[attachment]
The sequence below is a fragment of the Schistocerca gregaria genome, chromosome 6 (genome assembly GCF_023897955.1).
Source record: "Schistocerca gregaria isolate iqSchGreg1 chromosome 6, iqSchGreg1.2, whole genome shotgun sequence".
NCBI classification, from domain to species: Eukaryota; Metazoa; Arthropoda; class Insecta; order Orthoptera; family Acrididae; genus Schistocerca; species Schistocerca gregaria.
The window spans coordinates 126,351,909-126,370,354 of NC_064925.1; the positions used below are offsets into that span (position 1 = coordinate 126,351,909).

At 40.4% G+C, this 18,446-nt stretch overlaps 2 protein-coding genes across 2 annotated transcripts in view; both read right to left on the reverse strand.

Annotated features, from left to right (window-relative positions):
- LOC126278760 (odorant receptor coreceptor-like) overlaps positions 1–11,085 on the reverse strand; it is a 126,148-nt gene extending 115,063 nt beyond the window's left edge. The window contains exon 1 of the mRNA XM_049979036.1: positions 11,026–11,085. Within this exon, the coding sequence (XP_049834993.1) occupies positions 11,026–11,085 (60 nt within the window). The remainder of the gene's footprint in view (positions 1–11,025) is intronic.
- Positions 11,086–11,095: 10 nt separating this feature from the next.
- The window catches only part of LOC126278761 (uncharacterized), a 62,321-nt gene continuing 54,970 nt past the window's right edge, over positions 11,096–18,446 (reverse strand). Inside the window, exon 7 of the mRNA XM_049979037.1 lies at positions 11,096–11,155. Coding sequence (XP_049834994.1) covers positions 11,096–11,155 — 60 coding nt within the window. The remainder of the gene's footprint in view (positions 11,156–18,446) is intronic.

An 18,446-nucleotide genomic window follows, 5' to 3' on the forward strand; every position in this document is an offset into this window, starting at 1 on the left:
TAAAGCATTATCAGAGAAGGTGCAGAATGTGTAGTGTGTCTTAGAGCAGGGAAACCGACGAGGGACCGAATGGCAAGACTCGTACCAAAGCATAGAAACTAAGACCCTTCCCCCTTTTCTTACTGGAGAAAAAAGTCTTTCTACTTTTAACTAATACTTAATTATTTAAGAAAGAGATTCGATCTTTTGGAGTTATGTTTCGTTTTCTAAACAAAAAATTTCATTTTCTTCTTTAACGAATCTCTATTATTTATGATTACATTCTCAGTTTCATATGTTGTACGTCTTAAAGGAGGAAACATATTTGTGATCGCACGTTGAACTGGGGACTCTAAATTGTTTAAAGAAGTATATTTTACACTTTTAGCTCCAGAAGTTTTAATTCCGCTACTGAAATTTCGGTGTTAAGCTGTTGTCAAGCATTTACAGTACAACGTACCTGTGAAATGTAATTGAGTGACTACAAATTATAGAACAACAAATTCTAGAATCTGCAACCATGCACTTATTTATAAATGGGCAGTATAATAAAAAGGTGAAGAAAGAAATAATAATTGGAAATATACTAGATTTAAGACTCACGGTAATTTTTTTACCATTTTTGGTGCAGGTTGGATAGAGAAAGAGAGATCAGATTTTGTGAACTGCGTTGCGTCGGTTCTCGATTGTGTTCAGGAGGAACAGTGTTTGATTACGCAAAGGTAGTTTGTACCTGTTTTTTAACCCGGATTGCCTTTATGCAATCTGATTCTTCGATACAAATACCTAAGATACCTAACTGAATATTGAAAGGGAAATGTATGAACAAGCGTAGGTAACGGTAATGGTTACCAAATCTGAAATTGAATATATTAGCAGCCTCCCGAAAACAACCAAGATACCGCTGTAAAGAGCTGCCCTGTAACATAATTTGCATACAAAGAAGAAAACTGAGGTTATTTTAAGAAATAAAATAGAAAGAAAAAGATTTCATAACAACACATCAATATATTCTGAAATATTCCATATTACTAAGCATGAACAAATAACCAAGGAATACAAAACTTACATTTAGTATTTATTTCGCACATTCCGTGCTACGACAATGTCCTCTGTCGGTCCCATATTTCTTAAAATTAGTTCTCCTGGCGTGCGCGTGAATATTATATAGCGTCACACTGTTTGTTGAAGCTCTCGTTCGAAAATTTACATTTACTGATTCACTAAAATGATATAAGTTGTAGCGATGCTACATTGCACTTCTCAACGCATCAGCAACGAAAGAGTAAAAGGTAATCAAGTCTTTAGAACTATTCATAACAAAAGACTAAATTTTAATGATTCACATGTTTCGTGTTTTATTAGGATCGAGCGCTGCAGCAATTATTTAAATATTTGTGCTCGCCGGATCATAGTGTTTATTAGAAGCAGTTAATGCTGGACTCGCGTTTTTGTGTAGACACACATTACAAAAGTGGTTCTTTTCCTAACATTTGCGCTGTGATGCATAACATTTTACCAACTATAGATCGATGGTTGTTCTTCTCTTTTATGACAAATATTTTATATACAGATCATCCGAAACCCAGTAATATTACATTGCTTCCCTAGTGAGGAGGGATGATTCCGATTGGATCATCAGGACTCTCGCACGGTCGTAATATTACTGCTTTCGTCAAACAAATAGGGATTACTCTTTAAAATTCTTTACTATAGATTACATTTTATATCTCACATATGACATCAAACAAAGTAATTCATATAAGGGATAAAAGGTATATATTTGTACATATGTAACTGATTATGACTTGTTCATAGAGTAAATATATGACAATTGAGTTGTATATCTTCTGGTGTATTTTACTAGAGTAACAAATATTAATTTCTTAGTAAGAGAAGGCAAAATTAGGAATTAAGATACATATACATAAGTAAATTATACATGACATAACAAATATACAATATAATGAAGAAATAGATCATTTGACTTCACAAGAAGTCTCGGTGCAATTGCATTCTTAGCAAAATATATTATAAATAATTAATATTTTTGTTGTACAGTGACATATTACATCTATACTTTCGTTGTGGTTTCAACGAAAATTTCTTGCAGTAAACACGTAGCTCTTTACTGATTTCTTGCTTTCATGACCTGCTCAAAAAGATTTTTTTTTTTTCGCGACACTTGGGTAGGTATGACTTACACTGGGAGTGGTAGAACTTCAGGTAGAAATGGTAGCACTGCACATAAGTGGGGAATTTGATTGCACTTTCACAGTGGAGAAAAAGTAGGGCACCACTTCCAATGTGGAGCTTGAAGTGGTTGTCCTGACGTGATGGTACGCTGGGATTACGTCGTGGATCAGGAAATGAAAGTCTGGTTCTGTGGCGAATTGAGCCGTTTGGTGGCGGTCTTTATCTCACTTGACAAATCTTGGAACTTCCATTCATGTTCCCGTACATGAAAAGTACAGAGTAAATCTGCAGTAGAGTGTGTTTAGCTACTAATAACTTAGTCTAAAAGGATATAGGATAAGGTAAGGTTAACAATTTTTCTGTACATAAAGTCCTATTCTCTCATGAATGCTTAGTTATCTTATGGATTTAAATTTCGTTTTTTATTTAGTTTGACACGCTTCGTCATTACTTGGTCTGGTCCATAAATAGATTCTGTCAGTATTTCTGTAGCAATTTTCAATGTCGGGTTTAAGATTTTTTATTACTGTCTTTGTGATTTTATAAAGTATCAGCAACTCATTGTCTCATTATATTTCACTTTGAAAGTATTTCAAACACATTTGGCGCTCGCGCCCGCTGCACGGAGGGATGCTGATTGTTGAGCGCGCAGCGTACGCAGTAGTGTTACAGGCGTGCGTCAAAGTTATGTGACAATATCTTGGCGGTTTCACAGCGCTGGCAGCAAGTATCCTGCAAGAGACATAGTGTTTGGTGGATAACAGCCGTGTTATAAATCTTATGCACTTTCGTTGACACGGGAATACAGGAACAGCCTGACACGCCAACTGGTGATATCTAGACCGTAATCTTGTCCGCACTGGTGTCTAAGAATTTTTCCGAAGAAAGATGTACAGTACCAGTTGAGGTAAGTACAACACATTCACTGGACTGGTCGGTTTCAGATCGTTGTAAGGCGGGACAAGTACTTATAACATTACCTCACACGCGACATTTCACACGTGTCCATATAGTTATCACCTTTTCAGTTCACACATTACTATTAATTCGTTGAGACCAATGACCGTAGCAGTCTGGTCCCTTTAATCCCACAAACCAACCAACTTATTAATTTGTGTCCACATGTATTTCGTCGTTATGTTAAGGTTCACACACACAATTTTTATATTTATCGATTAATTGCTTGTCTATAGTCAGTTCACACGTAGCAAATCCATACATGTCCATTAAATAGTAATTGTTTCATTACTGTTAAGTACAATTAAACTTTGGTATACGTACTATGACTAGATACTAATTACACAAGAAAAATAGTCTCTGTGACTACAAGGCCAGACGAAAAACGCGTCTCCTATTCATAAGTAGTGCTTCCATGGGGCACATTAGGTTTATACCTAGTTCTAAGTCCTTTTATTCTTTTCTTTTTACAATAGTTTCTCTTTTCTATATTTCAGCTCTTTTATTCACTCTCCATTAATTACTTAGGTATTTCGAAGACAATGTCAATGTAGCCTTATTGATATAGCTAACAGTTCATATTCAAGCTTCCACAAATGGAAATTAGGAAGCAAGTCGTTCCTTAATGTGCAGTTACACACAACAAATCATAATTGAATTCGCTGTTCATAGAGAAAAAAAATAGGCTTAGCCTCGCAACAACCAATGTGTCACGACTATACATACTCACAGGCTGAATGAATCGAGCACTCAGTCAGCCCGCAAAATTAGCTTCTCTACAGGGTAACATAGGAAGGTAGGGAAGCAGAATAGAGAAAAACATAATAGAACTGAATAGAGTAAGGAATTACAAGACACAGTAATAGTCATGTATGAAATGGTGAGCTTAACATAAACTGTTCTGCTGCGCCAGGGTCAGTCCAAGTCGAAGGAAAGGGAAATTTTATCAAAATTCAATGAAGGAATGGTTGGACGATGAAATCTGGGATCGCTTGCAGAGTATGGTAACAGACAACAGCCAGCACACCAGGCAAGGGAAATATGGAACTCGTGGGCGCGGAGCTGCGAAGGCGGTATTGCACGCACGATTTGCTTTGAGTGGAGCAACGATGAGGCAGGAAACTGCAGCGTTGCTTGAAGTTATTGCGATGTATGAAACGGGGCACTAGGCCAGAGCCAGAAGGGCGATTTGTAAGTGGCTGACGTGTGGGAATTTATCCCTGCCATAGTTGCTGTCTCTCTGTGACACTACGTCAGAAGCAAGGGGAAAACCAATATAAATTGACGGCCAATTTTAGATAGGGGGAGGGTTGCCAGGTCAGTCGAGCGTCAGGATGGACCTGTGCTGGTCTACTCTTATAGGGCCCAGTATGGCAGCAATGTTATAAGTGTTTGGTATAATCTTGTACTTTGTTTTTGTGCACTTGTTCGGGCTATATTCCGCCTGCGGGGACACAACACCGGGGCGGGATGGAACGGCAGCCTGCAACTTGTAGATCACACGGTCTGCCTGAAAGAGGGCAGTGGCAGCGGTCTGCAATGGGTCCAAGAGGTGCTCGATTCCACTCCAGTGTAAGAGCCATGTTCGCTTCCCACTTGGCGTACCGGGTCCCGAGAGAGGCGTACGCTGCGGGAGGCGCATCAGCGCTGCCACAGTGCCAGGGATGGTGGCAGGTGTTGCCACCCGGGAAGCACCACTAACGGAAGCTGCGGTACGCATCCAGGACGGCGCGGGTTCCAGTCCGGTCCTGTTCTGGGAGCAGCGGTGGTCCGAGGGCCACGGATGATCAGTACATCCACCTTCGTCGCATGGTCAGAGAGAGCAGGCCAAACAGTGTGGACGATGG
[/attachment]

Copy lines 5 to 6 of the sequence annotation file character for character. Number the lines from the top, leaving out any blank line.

At 40.4% G+C, this 18,446-nt stretch overlaps 2 protein-coding genes across 2 annotated transcripts in view; both read right to left on the reverse strand.

Annotated features, from left to right (window-relative positions):